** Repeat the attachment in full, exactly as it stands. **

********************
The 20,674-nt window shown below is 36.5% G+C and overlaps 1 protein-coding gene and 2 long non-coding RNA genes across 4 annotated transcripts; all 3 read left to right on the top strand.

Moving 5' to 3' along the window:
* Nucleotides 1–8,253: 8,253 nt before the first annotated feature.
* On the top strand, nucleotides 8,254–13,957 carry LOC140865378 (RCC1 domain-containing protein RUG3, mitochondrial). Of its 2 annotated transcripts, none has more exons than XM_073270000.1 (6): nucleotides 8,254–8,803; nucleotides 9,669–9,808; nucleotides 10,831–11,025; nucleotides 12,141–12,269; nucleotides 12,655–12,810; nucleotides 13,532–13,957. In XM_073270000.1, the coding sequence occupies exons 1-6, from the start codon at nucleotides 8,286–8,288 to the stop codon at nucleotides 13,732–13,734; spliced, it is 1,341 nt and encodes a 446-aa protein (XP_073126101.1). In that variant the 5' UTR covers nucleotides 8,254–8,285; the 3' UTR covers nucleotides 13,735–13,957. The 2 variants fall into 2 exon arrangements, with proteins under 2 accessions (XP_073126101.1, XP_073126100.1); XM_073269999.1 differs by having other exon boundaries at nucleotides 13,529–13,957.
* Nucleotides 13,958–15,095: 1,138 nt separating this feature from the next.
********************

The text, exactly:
The 20,674-nt window shown below is 36.5% G+C and overlaps 1 protein-coding gene and 2 long non-coding RNA genes across 4 annotated transcripts; all 3 read left to right on the top strand.

Moving 5' to 3' along the window:
* Nucleotides 1–8,253: 8,253 nt before the first annotated feature.
* On the top strand, nucleotides 8,254–13,957 carry LOC140865378 (RCC1 domain-containing protein RUG3, mitochondrial). Of its 2 annotated transcripts, none has more exons than XM_073270000.1 (6): nucleotides 8,254–8,803; nucleotides 9,669–9,808; nucleotides 10,831–11,025; nucleotides 12,141–12,269; nucleotides 12,655–12,810; nucleotides 13,532–13,957. In XM_073270000.1, the coding sequence occupies exons 1-6, from the start codon at nucleotides 8,286–8,288 to the stop codon at nucleotides 13,732–13,734; spliced, it is 1,341 nt and encodes a 446-aa protein (XP_073126101.1). In that variant the 5' UTR covers nucleotides 8,254–8,285; the 3' UTR covers nucleotides 13,735–13,957. The 2 variants fall into 2 exon arrangements, with proteins under 2 accessions (XP_073126101.1, XP_073126100.1); XM_073269999.1 differs by having other exon boundaries at nucleotides 13,529–13,957.
* Nucleotides 13,958–15,095: 1,138 nt separating this feature from the next.